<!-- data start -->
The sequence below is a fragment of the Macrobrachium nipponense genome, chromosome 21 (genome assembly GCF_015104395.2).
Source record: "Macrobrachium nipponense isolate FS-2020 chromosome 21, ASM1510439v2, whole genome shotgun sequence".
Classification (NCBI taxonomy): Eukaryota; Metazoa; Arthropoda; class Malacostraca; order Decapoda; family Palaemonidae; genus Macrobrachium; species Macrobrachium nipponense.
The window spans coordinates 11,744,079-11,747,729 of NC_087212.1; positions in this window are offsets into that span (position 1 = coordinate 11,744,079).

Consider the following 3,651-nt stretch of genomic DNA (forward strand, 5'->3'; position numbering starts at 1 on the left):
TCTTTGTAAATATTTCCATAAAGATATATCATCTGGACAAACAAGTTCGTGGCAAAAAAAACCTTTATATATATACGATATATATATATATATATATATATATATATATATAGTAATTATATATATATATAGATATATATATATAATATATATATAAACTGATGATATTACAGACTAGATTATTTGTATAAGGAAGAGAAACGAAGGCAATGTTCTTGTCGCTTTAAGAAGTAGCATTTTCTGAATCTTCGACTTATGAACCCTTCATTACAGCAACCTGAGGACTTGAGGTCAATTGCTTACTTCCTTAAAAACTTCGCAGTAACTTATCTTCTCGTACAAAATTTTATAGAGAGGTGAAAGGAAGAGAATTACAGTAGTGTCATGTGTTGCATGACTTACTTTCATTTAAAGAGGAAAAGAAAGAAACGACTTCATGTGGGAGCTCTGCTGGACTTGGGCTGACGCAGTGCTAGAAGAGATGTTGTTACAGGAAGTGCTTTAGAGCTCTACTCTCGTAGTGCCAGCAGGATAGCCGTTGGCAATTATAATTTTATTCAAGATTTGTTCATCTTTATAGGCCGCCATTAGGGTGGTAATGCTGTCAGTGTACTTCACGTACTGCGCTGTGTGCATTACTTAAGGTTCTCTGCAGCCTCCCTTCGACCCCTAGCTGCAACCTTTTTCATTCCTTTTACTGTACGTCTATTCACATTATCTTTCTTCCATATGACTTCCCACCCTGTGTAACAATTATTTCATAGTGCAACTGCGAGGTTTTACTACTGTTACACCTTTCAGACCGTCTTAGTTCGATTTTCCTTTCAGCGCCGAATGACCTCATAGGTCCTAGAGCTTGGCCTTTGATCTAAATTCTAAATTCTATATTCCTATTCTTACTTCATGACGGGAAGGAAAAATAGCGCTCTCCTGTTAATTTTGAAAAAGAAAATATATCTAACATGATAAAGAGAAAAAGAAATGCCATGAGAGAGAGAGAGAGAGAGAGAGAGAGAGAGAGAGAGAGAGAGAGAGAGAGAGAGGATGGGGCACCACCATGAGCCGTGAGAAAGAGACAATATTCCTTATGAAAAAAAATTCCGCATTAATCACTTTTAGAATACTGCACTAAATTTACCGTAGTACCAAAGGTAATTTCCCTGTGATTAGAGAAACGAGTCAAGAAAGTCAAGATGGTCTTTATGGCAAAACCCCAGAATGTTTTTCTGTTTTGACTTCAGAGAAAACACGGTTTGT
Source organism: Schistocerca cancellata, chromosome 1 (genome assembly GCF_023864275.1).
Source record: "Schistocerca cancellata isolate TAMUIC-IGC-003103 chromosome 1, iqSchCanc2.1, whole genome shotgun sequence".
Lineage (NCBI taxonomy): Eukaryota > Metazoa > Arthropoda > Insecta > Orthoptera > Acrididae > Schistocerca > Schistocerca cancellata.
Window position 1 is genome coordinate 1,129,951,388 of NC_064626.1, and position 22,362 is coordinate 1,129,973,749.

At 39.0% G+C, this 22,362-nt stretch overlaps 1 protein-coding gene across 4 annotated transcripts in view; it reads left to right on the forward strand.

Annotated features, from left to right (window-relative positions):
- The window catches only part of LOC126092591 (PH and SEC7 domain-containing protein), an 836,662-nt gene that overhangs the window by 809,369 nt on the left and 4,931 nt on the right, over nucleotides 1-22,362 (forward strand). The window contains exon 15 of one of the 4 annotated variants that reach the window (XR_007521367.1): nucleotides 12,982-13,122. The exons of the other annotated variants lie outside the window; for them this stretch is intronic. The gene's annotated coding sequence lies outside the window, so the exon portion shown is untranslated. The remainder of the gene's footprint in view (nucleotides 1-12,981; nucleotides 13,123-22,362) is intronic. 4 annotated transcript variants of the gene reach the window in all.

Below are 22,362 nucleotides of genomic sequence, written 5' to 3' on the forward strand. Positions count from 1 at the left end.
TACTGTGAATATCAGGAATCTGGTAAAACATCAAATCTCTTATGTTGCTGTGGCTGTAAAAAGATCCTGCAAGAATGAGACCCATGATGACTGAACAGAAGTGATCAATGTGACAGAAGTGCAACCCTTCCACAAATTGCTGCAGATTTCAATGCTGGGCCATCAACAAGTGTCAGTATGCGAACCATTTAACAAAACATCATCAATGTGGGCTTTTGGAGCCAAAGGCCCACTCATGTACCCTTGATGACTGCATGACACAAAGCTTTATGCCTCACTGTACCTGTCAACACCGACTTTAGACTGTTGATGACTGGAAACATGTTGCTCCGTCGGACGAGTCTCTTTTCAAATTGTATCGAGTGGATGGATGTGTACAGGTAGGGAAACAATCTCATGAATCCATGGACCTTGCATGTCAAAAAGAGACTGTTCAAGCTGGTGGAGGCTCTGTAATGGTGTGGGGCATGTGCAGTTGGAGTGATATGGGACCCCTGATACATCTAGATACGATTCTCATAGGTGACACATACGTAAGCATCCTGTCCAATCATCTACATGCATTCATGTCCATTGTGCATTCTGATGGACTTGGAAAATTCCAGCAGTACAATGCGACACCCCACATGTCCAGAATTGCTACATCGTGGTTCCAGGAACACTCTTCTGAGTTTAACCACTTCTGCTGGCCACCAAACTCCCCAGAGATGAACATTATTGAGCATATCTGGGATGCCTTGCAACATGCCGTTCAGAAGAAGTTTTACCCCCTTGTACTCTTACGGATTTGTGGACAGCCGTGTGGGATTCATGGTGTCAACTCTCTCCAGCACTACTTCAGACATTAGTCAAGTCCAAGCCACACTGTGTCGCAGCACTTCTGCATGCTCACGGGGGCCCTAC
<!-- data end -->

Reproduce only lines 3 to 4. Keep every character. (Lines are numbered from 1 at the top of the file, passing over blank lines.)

Classification (NCBI taxonomy): Eukaryota; Metazoa; Arthropoda; class Malacostraca; order Decapoda; family Palaemonidae; genus Macrobrachium; species Macrobrachium nipponense.
The window spans coordinates 11,744,079-11,747,729 of NC_087212.1; positions in this window are offsets into that span (position 1 = coordinate 11,744,079).